Container Gardening with Succulents: Soil and Care Needed

Tips on Care and Soil for Succulents in Containers


Growing succulents is an easy and fun hobby that just requires succulent soil and a little knowledge about how to take care of plants in pots. Succulent plants are readily available from sellers online or from the local plant nursery and with the right succulent soil and a little tender loving care, you can create a beautiful collection of succulents that will thrive and multiply right in your container garden.

Soil considerations for succulents are very important. Succulents are drought-resistant plants that have developed thick and fleshy tissue for storing water. The roots of the succulent plant take their water from molecules in air rather than from direct contact with water in the soil itself. Having well-draining soil and using a pot with a drainage hole is necessary for the survival of your succulents. There are many commercially prepared organic soil mixes available. Most contain compost, peat moss, sand and a little limestone to serve as a pH adjuster. These ingredients are necessary to provide critical root aeration and drainage that your succulents will need to do well.

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Planting Your Succulents

When you purchase your succulent plants, they most likely will be bare root or in a small amount of soil or a small pot.  Prior to planting, carefully shake any excess soil from the roots. Using a clean, well-draining pot, hold the succulent at the level at which you want it to be seen.  Add succulent soil to the pot to the bottom of the roots and then carefully fill in around the roots with additional succulent soil until the plant is well supported. Add additional plants the same way, making sure that all plants are well supported by the succulent soil and being careful not to tamp the soil down around the plants too much. Different varieties and species of succulent plants can be planted in the same pot, creating an interesting and vibrant container garden. I added some rounded stones between my succulents to create the look of a dry stream bed. Adding stones and small fairy garden objects are popular ways to decorate your succulent container garden.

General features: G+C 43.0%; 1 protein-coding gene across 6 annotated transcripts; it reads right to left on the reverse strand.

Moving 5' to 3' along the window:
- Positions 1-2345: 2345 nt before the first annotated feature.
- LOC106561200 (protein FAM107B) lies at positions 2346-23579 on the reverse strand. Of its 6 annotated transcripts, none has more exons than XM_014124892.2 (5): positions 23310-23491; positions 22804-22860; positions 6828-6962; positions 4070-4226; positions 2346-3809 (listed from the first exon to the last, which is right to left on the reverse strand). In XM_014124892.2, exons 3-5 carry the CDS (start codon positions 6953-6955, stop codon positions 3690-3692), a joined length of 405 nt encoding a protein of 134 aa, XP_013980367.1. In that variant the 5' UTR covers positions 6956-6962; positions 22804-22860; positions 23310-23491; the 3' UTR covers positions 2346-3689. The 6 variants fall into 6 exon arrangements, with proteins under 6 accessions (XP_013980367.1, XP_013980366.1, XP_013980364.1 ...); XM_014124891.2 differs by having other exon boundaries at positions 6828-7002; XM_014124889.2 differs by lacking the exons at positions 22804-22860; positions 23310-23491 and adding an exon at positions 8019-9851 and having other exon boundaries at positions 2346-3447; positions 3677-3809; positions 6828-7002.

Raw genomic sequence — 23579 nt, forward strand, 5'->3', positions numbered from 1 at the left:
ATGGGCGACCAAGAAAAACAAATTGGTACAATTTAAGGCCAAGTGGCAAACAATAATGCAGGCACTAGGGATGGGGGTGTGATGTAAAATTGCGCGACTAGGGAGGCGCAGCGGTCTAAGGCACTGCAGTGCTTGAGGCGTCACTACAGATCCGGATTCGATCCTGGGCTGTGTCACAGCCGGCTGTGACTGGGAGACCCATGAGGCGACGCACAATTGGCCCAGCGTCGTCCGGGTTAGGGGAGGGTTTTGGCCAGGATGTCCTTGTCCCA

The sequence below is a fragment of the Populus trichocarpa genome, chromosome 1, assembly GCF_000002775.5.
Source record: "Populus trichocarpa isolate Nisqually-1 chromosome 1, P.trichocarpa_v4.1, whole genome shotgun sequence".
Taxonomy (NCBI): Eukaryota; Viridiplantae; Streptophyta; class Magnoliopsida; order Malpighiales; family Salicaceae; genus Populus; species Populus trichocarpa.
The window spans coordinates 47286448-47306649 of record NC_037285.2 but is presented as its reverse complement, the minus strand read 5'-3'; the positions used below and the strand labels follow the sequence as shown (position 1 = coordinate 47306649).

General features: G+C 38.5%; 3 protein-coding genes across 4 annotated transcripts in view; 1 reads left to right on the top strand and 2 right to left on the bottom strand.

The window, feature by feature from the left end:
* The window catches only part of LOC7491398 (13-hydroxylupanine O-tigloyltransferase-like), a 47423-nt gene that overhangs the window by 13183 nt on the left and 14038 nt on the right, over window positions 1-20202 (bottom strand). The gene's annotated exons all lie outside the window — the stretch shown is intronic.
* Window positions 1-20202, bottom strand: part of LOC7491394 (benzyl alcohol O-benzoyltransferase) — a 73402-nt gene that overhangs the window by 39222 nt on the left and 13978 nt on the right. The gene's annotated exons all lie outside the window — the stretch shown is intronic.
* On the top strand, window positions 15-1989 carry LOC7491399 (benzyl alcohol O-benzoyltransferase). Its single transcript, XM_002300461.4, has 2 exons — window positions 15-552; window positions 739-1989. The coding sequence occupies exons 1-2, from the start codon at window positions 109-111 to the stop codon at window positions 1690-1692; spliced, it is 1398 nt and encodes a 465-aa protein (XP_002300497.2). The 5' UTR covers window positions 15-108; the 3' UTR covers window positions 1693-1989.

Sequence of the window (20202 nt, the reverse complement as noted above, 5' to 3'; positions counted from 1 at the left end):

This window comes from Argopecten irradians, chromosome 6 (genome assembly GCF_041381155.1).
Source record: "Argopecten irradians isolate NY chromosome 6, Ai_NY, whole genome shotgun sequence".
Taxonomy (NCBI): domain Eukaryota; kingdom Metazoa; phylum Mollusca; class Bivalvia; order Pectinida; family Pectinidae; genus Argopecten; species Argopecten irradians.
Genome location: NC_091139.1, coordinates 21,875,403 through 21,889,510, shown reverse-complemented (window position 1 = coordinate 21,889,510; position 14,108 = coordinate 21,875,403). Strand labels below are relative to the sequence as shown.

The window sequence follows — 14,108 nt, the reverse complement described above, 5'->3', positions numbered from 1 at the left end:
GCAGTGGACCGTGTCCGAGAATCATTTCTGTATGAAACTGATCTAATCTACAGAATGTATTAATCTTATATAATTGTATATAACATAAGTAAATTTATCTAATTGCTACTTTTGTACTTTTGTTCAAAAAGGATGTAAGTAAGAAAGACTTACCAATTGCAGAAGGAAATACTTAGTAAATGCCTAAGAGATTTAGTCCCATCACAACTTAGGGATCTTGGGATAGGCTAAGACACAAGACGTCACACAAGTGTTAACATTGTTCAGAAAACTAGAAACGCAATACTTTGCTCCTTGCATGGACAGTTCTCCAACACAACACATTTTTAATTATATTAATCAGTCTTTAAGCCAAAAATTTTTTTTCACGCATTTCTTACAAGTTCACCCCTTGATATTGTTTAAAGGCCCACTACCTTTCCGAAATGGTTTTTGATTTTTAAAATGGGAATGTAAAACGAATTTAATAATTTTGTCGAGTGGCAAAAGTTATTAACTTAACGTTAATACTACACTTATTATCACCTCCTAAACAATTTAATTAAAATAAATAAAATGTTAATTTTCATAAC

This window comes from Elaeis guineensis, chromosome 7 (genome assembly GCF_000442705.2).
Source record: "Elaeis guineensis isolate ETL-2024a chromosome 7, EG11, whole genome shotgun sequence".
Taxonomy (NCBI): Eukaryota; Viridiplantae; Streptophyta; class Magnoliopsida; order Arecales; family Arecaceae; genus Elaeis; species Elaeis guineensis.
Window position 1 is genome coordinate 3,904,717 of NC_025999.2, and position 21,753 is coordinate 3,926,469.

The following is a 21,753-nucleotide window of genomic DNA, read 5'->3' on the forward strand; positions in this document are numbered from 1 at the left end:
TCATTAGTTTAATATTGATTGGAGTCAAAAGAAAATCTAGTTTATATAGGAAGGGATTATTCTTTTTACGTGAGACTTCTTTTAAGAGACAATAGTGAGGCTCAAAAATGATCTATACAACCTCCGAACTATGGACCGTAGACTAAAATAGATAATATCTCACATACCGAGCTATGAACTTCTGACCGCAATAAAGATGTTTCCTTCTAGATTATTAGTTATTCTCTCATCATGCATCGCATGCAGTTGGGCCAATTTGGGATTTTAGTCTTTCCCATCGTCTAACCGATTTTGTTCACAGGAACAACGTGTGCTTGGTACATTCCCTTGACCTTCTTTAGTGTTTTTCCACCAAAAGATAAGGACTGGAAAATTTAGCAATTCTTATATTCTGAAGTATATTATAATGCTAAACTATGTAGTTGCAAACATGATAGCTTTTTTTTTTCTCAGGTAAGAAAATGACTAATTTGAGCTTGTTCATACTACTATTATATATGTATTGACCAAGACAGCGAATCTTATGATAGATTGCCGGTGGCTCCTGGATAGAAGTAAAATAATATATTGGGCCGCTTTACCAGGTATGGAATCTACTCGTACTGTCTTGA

Watering and Container Considerations

When choosing a pot to plant your succulents in, you can use either a plastic pot with a drainage hole or a clay pot with a drainage hole. The type of container that you choose to use will have an impact on how often you water your succulents.  Clay pots lose moisture more quickly than a plastic pot which retains moisture. When using a clay pot, you will need to water more often. When using a plastic pot, overwatering can cause the succulent plants to begin to rot. The key to watering your succulents during their normal active growing period of spring and summer is to soak the potting mixture thoroughly when watering. The top of the soil mixture should be allowed to dry out between waterings during the growing season. Succulents go dormant during the winter months and require much less water. Unlike growing vegetables in pots, you can bring your succulent container garden right into the house to care for it during the winter months. Watering considerations for dormant plants are to allow the succulent soil to dry out completely between waterings. Overwatering during the plants’ dormant season can cause the plants to rot.

Unlike a desert cactus, succulents are considered jungle cacti and require bright light and slightly more humid conditions.  They enjoy a sunny spot and would do well with similar light and moisture requirements as growing lettuce in containers. During the winter, place your succulents in a sunny window and turn the pots often so that the plants receive equal amounts of sunlight.  In the house, the succulents will require constant temperatures and less watering.

Hens and Chicks

Succulents are popular because of their ease of planting and care. When I was a child, my grandmother always had beautiful pots of succulents that she called “Hens and chicks” because the parent plant created tiny offshoots from the main plant. She would let her hens and chicks grow until there were masses of parent plants with lots of tiny “chicks”  She always planted her succulents in clay strawberry pots, filling each hole with a parent plant. Soon tiny baby plants would emerge which are easily removed with a sharp, clean knife and after a few days of drying can be added to your succulent container garden or can be used to start a new garden. Removing some of the offshoots can be beneficial to the growth of the parent plant.

Beautiful succulent container gardens can be created in almost any container as long as the proper succulent soil is used and they receive the proper care. Succulent containers can be creative! Some succulent lovers have used succulent soil in half of a hollowed out log or have found success with their succulents by building planter boxes. Your imagination is the limit to what container you can use to grow your succulents as long as the correct growing conditions are observed.

Have you had success with succulents? What’s your best tip for caring for them?

  • Great article! I’m going to try this technique and make a varied bowl this week!


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Container Gardening with Succulents: Soil and Care Needed